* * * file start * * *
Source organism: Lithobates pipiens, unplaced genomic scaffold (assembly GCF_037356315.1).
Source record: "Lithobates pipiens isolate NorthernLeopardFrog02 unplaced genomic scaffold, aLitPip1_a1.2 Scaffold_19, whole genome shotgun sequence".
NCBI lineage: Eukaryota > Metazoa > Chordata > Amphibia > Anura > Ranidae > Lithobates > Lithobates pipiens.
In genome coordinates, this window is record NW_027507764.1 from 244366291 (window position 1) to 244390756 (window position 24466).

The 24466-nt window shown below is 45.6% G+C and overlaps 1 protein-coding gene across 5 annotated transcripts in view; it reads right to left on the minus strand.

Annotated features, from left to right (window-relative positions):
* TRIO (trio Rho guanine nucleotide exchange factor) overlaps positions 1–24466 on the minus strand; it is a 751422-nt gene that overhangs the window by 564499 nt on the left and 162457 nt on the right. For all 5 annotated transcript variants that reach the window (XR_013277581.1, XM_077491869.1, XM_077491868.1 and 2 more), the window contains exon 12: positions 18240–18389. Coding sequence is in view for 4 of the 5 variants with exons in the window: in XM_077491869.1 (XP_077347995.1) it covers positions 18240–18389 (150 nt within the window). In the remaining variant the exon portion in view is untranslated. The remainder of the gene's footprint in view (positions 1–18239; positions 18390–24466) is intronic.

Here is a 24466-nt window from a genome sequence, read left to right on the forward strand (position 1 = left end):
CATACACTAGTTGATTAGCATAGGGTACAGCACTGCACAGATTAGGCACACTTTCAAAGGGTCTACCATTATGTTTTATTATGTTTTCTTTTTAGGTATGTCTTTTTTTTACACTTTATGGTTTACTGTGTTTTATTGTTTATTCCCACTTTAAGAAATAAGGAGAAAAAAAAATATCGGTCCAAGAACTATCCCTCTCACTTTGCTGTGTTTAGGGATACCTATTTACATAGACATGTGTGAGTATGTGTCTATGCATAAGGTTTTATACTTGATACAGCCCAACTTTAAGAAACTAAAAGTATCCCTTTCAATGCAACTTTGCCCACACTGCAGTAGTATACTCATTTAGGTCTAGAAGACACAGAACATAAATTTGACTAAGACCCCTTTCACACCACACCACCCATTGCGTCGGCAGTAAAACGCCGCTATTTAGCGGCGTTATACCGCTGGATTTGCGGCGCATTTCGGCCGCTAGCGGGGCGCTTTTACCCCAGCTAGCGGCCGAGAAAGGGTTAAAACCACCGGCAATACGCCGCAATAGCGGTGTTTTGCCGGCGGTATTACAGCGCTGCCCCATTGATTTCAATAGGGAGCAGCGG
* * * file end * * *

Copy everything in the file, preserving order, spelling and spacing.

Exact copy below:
Source organism: Lithobates pipiens, unplaced genomic scaffold (assembly GCF_037356315.1).
Source record: "Lithobates pipiens isolate NorthernLeopardFrog02 unplaced genomic scaffold, aLitPip1_a1.2 Scaffold_19, whole genome shotgun sequence".
NCBI lineage: Eukaryota > Metazoa > Chordata > Amphibia > Anura > Ranidae > Lithobates > Lithobates pipiens.
In genome coordinates, this window is record NW_027507764.1 from 244366291 (window position 1) to 244390756 (window position 24466).

The 24466-nt window shown below is 45.6% G+C and overlaps 1 protein-coding gene across 5 annotated transcripts in view; it reads right to left on the minus strand.

Annotated features, from left to right (window-relative positions):
* TRIO (trio Rho guanine nucleotide exchange factor) overlaps positions 1–24466 on the minus strand; it is a 751422-nt gene that overhangs the window by 564499 nt on the left and 162457 nt on the right. For all 5 annotated transcript variants that reach the window (XR_013277581.1, XM_077491869.1, XM_077491868.1 and 2 more), the window contains exon 12: positions 18240–18389. Coding sequence is in view for 4 of the 5 variants with exons in the window: in XM_077491869.1 (XP_077347995.1) it covers positions 18240–18389 (150 nt within the window). In the remaining variant the exon portion in view is untranslated. The remainder of the gene's footprint in view (positions 1–18239; positions 18390–24466) is intronic.

Here is a 24466-nt window from a genome sequence, read left to right on the forward strand (position 1 = left end):
CATACACTAGTTGATTAGCATAGGGTACAGCACTGCACAGATTAGGCACACTTTCAAAGGGTCTACCATTATGTTTTATTATGTTTTCTTTTTAGGTATGTCTTTTTTTTACACTTTATGGTTTACTGTGTTTTATTGTTTATTCCCACTTTAAGAAATAAGGAGAAAAAAAAATATCGGTCCAAGAACTATCCCTCTCACTTTGCTGTGTTTAGGGATACCTATTTACATAGACATGTGTGAGTATGTGTCTATGCATAAGGTTTTATACTTGATACAGCCCAACTTTAAGAAACTAAAAGTATCCCTTTCAATGCAACTTTGCCCACACTGCAGTAGTATACTCATTTAGGTCTAGAAGACACAGAACATAAATTTGACTAAGACCCCTTTCACACCACACCACCCATTGCGTCGGCAGTAAAACGCCGCTATTTAGCGGCGTTATACCGCTGGATTTGCGGCGCATTTCGGCCGCTAGCGGGGCGCTTTTACCCCAGCTAGCGGCCGAGAAAGGGTTAAAACCACCGGCAATACGCCGCAATAGCGGTGTTTTGCCGGCGGTATTACAGCGCTGCCCCATTGATTTCAATAGGGAGCAGCGG